A while back, B. Ruth left a comment on the Grannyism page asking if Granny ever made Hard Rock Candy.
Does Granny have a recipe for Hard rock candy…Maybe the one that is in long sticks, then snipped in bite size pieces and rolled in powdered sugar (to keep from sticking)?”
I don’t remember Granny ever making hard rock candy, but the lady who fixes Granny’s hair makes Hard Rock Candy every Christmas and gives it out as gifts. When I visit Granny this time of the year I always look around for the little jelly jar full of hard rock candy and sneak a few pieces.
After B. Ruth got me to thinking about hard rock candy I decided I’d make some myself. I found a recipe in Mark F. Shohn’s Mountain Country Cooking and there was a recipe inside the package of cinnamon oil I purchased for the candy. The recipes were almost exactly alike, except Shohn’s gave the option of making Sassafras Hard Rock Candy.
I assembled all my ingredients and gave it a go. Even though I was using a candy thermometer I somehow managed to burn the candy. And my what a smoky smelly mess that made! I carried the pot outside and set it down to cool and went right back in the kitchen to give it another try.
This time I got out my red and white checkered Better Homes and Gardens Cookbook that Granny got me when I was first married. The recipe for Hard Rock Candy in it was basically the same however it had more details about the process, making it clear the rise in temperature had to be at a slow and steady pace. The Better Homes and Gardens recipe also used a lower temperature for the candy.
Christmas Hard Rock Candy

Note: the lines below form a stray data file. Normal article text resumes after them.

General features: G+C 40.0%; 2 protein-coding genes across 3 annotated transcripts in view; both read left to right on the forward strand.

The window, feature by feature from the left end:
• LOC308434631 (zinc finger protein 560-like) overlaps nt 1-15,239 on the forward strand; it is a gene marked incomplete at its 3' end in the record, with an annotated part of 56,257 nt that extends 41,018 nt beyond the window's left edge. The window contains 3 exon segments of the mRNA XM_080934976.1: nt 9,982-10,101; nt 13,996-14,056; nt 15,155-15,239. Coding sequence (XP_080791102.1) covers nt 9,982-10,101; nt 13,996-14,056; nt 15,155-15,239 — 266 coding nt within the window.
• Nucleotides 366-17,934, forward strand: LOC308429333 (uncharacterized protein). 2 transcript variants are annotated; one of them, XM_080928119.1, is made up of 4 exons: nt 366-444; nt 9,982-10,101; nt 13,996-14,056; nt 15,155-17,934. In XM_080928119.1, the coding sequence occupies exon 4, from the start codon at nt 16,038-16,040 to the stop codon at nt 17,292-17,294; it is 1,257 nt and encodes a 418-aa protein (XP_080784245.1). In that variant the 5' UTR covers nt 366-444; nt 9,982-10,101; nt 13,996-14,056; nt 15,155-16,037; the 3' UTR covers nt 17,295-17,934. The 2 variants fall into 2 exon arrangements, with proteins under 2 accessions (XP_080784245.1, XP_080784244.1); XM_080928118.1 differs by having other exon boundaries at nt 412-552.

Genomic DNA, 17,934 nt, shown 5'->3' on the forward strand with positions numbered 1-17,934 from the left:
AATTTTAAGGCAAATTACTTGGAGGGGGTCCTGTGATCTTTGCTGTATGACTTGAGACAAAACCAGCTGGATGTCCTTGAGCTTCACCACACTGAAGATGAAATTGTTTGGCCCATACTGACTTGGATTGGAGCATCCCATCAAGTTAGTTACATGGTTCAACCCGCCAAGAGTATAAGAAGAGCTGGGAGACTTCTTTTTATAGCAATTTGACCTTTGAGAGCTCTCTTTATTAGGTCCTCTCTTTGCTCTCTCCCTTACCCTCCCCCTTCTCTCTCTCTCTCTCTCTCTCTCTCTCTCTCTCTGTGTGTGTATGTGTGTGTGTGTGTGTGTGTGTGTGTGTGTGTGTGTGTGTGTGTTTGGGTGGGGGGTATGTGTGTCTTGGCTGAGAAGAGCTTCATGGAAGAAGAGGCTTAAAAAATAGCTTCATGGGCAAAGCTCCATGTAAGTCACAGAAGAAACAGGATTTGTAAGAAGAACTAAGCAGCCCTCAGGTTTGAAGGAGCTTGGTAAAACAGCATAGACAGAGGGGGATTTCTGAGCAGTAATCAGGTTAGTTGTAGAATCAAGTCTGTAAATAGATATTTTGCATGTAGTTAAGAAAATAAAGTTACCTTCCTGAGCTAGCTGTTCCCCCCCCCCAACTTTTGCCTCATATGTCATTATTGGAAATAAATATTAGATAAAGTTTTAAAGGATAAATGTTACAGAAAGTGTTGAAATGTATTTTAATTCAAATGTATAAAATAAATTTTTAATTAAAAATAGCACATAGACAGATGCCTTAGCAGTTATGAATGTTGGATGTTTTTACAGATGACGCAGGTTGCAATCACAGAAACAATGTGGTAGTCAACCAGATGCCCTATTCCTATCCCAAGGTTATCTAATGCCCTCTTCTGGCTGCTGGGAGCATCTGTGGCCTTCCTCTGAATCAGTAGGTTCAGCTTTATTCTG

- 2 cups sugar
- 1/2 cup water
- 1 cup light-colored corn syrup
- 1/4 desired food coloring
- A few drops of cinnamon or peppermint oil
- a candy thermometer
- aluminum foil (or tin foil as we call it)
First line a 8X8 pan with foil and butter the foil. I didn’t have an 8X8 pan so I make one out of a larger pan by placing a small loaf pan in one end with a can of can food to hold it in place under the foil.
Butter sides of a heavy 2 quart saucepan.
Add sugar, corn syrup, and water to the saucepan. Cook and stir over medium-high heat till mixture boils, stirring to dissolve the sugar-about 5 minutes. Using a candy thermometer reduce heat to medium and boil until the mixtures reaches 290 degrees. Stir mixture occasionally, this part takes a good 20 minutes if not longer.
Once the mixture reaches 290 remove it from the heat quickly. Add food coloring and flavoring stir and then quickly pour the hot mixture into the foil lined pan. Let the mixture cool about 10 minutes and then using a spatula score the top layer of the candy in a checkerboard pattern. If the mixture is too hot the score marks will disappear-don’t worry just wait a few minutes more and try again.
Cool completely. Turned cooled candy out onto a cutting board and break along the score marks. This part didn’t work out to well for me. So I ended up laying a piece of plastic wrap on top of the candy and beating it into small pieces by using the back of an ice-cream scooper. (the plastic keeps the pieces from flying all over the place)
Put the broken pieces of candy into a ziplock bag and add less than 1/4 cup of powdered sugar. Shake the bag around to coat the candy. This step makes the candy look prettier and it keeps it from sticking together.
Even though I ruined the first batch the second batch of candy was more than worth all the trouble and mess. I don’t know who likes it better The Deer Hunter or me.
A few key points:
- while the thermometer starts off slowly climbing it seems to speed up as it reaches about 230 so be sure to stay close by
- the mixture is beyond hot so be careful not to get splattered by it
- once the cinnamon or peppermint oil is added to the hot mixture the quick release of odor will almost catch your breath if you’re leaning over the pot
- this recipe seems to be a different one than what B. Ruth remembered as there was no long strips snipped into bite size pieces, however Miss Cindy makes a Christmas mint that is stretched and pulled until the right consistency and then it’s snipped into pieces
- Granny’s hairdresser uses molds for her hard rock candy so the pieces are all uniform in size and shape